None of the main flashlight manufacturers really show the bin or tint the LEDs are. So I don’t have anything to say about it. The beam itself is a little on the greenish side. And although this may not be ideal, in most cases ‘seeing something’ is more important that ‘seeing the right color’ or something.
All Leds are sitting behind a shallow smooth reflector, that is protected by a glass lens with Anti Reflective coating. And that lens is again protected by a stainless steel bezel. Not a shine one, but a matte one. So I give them the credits for doing that.
The beam has a distinct hotspot, which is pretty large, but even with 6 LEDs it’s very round. There are no strange artifacts in the beam that you sometimes see with Multi-LED flashlights. All LEDs are positioned in a flower-like fashion, with 1 LED in the middle and 5 LEDs around that 1 LED. This probably helps to keep the beam ’roundish’. At least on a wall about 3 meters/ 10 feet away.
- Length: 140.4 mm ( 5.517 “)
- Head diameter: 29.03 mm ( 1.93″)
- Body diameter narrow: 24.68mm ( .972 “)
- Body diameter narrow: 46.46mm ( 1.83 “)
- Empty: 238 g ( 8.4 oz)
- With batteries: 381.6 g ( 13.46oz)
High Power Flashlights
Size compared to other very bright flashlights:
Driver & User Interface:
Fenix’s user interface for the LR35R is not my personal favorite. I know this is different for every person.
- Eco, Low, Medium, High, Turbo
- Single-click: battery status (the light doesn’t turn on)
- Press and hold -0.5 seconds: On (to last used mode)
- Double click: Lock-out mode
- Triple-click: this does nothing except for locking out as well..
- Single-click: cycle through modes from Eco to Turbo and back to Eco again
- Double click: nothing, it just skips 1 mode
- Triple-click: nothing, it just skips 2 modes
- Press and hold 0.5 sec: Turns Off
- Press and hold 3 seconds: Strobe
- No, there are no real shortcuts to Eco or Turbo.
- Yes, and at possibly 10,000 lumens, that is quite a problem when your eyes just adjusted to the darkness. A shortcut to Eco mode would have been a ‘nice feature’ or better said: necessary.
Blinky modes menu:
- Strobe, which is only accessible by holding the switch for 3 seconds from any mode.
- When the flashlight is turned off, you can check the battery status by a single-click. The charge status can be seen as follows:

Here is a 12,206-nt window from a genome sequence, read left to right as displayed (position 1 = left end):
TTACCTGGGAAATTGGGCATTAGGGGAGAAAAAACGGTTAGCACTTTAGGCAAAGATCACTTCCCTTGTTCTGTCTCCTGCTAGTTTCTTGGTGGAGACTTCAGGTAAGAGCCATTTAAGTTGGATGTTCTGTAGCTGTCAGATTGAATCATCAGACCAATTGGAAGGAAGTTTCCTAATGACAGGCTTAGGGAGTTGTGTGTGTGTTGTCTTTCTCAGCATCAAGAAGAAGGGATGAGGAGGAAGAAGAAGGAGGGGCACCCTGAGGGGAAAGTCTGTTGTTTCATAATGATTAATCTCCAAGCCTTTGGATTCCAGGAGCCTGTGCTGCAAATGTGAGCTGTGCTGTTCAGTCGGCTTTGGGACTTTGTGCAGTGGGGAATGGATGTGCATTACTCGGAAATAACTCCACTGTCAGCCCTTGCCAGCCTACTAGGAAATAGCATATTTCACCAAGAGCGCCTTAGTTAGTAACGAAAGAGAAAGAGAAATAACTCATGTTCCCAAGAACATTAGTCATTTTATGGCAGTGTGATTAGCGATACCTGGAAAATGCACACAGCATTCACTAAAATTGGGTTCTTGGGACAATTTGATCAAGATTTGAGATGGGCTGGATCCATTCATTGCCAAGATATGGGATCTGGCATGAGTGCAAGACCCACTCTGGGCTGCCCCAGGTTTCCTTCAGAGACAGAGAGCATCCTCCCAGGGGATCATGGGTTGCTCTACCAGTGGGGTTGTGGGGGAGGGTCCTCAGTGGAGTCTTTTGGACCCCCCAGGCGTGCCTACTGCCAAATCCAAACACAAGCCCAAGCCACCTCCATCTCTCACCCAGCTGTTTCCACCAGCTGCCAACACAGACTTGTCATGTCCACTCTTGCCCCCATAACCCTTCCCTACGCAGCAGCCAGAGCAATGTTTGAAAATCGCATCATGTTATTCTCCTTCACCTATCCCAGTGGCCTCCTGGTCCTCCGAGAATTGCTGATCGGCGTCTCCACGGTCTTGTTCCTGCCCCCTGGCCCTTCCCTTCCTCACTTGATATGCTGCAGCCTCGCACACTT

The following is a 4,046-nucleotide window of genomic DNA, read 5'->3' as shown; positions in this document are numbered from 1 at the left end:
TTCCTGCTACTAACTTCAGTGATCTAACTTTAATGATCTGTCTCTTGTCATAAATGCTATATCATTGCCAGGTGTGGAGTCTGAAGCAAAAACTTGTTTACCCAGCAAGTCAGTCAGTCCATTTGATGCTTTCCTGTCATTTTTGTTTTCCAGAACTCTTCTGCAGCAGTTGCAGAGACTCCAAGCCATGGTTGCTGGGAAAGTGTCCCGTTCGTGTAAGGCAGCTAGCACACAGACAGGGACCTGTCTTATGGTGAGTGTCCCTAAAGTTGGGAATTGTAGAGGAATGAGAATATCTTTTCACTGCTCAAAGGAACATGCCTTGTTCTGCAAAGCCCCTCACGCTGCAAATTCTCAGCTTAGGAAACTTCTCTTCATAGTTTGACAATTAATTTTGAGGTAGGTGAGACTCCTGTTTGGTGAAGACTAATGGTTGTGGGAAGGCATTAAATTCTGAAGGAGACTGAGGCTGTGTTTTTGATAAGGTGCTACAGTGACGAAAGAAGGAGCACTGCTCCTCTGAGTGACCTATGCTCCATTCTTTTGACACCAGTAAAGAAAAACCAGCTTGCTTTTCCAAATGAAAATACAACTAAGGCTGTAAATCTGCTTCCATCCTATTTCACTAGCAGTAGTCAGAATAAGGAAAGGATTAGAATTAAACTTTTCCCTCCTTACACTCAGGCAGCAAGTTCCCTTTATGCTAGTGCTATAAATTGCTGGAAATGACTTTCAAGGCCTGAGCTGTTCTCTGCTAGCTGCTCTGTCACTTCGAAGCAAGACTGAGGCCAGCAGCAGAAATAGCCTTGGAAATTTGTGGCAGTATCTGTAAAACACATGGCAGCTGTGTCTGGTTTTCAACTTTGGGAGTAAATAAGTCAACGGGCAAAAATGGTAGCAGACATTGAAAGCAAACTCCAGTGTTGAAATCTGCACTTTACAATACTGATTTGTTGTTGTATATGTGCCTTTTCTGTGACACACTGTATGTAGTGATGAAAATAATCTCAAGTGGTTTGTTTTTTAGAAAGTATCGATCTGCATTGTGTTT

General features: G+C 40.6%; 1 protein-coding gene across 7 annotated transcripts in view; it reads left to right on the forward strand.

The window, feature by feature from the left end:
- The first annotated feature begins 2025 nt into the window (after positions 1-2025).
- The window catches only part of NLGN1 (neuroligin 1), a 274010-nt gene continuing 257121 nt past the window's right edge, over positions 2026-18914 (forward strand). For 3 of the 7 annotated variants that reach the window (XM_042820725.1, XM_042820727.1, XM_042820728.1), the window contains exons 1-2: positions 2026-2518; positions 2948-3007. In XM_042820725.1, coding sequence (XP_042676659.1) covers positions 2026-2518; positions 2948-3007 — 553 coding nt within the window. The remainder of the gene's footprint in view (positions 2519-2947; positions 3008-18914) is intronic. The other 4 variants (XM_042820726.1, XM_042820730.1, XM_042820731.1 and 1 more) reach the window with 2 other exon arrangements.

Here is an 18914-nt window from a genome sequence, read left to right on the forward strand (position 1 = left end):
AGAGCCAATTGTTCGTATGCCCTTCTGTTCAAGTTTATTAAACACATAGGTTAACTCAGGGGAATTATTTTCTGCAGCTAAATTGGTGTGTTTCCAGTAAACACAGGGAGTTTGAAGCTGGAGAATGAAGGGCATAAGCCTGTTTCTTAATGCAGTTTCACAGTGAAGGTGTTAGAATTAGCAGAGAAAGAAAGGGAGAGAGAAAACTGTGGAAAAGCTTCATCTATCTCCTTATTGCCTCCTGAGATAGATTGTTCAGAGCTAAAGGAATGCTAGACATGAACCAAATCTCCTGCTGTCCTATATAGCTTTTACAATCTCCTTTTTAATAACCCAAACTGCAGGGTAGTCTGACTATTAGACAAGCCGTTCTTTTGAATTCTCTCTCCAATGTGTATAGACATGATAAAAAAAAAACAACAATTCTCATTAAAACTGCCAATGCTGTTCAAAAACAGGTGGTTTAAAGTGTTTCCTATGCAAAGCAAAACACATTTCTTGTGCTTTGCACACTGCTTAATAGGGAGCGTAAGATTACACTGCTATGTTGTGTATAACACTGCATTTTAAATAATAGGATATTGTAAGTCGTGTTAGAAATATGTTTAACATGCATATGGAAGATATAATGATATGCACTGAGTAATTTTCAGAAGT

- Green light on: 85-100%
- Green light blinking 50-85%
- Red light on: 25-50%
- Red light flashing: 1-25%
Low battery warning:
- The switch has a tiny LED built behind it. When the battery is running low, the light with start blinking. This doesn’t mean that the flashlight will run out of power anytime soon, but it’s probably better to recharge at this point since they are at low voltage. I would not recommend pulling all the juice from the batteries unless you need to.
- Double click from OFF
- Not noticeable by eye. This is what matters.
Firmware / UI Conclusion:
Unfortunately, I’m not very positive about the User Interface. There is no way to know in what mode you turned the light off, because the mode memory will kick in once you turn it off. It doesn’t have a shortcut to Low, nor Turbo so you basically have to ‘guess’ in what mode you turned it off. And on top of that, even Eco mode is not very low. Again, this is a personal opinion, but a Eco of 50 lumens (according to the manual) is not Eco at all, and a Low of 450 lumens doesn’t sound very ‘low’ either.
Batteries and charging:
Fenix includes 2 4000mAh 21700 batteries with the flashlight. Their product code is Fenix ARB-L21-4000P. And I guess the P stands for protection. The protected kicks in at 2.5 Volts.
During the runtime tests, each time the flashlight turned off, the batteries were at 2.5V.
The built-in charging system charges rapidly. At roughly 2.55A it recharges the 2 batteries is a couple of hours. Probably around 4, since I forgot to really check them every time I charged them. 2.55Amps was the max I could measure with a 3A USB power adapter. 2 batteries at 4000mAh equal 8000 mAh, with quick math: 8000 / 2550 = 3.14 hours to charge the 2 batteries. And even though the flashlight pulls about 2.55A, I’m not sure that the batteries also receive that much current.